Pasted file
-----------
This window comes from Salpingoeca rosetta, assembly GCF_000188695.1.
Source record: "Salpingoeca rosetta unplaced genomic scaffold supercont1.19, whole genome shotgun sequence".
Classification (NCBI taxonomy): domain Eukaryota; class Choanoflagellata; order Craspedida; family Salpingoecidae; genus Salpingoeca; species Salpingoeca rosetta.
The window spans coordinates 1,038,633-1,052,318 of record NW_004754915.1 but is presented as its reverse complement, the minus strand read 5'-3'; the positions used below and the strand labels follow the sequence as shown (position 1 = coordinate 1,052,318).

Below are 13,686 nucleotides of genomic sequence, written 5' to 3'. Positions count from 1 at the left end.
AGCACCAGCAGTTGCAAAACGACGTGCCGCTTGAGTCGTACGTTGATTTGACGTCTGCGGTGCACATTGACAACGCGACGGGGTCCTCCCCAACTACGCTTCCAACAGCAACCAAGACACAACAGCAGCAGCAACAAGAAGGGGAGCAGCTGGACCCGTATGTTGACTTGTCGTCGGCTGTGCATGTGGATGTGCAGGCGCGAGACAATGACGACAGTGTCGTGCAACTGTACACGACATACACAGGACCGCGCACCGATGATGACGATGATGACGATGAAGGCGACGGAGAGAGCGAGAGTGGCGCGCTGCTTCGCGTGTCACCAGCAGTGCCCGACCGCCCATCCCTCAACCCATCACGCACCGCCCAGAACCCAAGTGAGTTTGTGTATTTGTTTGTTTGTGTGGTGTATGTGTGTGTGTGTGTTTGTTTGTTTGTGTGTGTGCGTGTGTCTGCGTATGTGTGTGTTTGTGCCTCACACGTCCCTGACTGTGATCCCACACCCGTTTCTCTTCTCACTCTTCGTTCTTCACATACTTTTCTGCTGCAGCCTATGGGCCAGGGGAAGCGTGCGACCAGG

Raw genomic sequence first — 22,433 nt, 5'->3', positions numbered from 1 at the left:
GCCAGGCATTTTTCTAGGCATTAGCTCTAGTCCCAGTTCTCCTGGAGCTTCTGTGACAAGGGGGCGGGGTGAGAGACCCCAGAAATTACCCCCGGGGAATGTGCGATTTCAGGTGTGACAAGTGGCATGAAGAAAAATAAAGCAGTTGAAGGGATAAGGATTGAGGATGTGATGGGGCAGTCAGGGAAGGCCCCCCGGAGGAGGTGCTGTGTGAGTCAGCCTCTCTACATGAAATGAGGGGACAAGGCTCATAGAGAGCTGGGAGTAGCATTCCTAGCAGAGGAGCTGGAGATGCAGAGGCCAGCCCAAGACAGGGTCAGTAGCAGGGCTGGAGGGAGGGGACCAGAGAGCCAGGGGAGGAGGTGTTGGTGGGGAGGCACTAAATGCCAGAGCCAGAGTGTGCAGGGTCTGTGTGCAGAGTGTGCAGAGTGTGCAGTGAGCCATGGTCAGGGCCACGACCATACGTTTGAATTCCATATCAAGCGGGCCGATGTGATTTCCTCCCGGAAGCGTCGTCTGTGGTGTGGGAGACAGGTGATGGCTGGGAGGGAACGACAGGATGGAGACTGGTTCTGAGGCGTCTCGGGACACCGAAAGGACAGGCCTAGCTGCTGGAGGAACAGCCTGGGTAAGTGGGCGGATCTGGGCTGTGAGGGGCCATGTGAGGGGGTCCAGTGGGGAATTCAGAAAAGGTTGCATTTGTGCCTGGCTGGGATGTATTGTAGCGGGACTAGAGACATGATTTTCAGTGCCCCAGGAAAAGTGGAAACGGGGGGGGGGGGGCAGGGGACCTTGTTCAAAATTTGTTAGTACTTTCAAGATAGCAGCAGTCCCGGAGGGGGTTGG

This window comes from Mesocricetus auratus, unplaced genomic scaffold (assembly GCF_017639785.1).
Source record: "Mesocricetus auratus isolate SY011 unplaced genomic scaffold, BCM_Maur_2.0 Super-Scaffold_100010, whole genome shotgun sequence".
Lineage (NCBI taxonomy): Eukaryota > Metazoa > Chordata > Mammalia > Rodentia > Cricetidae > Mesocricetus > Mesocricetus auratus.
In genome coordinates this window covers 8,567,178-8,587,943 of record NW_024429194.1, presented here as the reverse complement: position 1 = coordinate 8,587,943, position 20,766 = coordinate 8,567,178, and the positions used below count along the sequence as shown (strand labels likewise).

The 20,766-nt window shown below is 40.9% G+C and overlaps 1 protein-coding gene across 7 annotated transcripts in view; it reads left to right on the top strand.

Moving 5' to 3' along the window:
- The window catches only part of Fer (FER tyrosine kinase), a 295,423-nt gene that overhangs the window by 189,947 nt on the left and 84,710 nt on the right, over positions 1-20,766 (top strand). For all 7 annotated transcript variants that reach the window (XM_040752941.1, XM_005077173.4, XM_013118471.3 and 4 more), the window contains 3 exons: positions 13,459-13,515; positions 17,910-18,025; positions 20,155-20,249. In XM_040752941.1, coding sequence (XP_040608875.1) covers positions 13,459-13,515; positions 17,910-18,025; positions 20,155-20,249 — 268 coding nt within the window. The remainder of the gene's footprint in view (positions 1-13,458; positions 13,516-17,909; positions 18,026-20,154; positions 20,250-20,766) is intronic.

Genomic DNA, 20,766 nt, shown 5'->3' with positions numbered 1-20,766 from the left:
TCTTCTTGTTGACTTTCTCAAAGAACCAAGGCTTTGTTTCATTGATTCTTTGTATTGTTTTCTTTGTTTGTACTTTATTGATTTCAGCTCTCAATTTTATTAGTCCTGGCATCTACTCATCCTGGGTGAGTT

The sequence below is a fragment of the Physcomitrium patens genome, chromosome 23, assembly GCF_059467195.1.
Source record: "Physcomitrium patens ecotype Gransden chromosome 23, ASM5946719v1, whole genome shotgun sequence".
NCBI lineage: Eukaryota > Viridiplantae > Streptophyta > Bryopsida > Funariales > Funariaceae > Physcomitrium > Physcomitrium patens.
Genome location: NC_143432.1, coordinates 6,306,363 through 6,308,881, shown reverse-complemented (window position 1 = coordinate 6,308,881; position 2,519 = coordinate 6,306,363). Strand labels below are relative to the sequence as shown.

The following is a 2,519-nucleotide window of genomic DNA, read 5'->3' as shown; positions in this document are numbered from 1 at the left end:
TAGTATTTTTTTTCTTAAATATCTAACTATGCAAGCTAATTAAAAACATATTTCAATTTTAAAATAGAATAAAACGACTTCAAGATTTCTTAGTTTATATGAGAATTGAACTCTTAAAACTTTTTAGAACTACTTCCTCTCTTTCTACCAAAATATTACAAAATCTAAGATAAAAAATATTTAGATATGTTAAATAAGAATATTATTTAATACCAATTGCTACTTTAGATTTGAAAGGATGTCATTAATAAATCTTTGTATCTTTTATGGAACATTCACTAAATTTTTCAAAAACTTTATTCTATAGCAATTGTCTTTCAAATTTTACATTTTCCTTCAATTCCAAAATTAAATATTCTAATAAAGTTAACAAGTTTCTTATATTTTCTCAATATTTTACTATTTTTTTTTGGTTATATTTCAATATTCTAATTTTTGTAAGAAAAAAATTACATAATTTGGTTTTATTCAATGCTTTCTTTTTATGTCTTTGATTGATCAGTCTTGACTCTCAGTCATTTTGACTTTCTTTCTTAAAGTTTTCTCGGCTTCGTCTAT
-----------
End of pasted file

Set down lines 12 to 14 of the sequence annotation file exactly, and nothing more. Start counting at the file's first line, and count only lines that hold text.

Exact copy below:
In genome coordinates this window covers 8,567,178-8,587,943 of record NW_024429194.1, presented here as the reverse complement: position 1 = coordinate 8,587,943, position 20,766 = coordinate 8,567,178, and the positions used below count along the sequence as shown (strand labels likewise).

The 20,766-nt window shown below is 40.9% G+C and overlaps 1 protein-coding gene across 7 annotated transcripts in view; it reads left to right on the top strand.

Moving 5' to 3' along the window: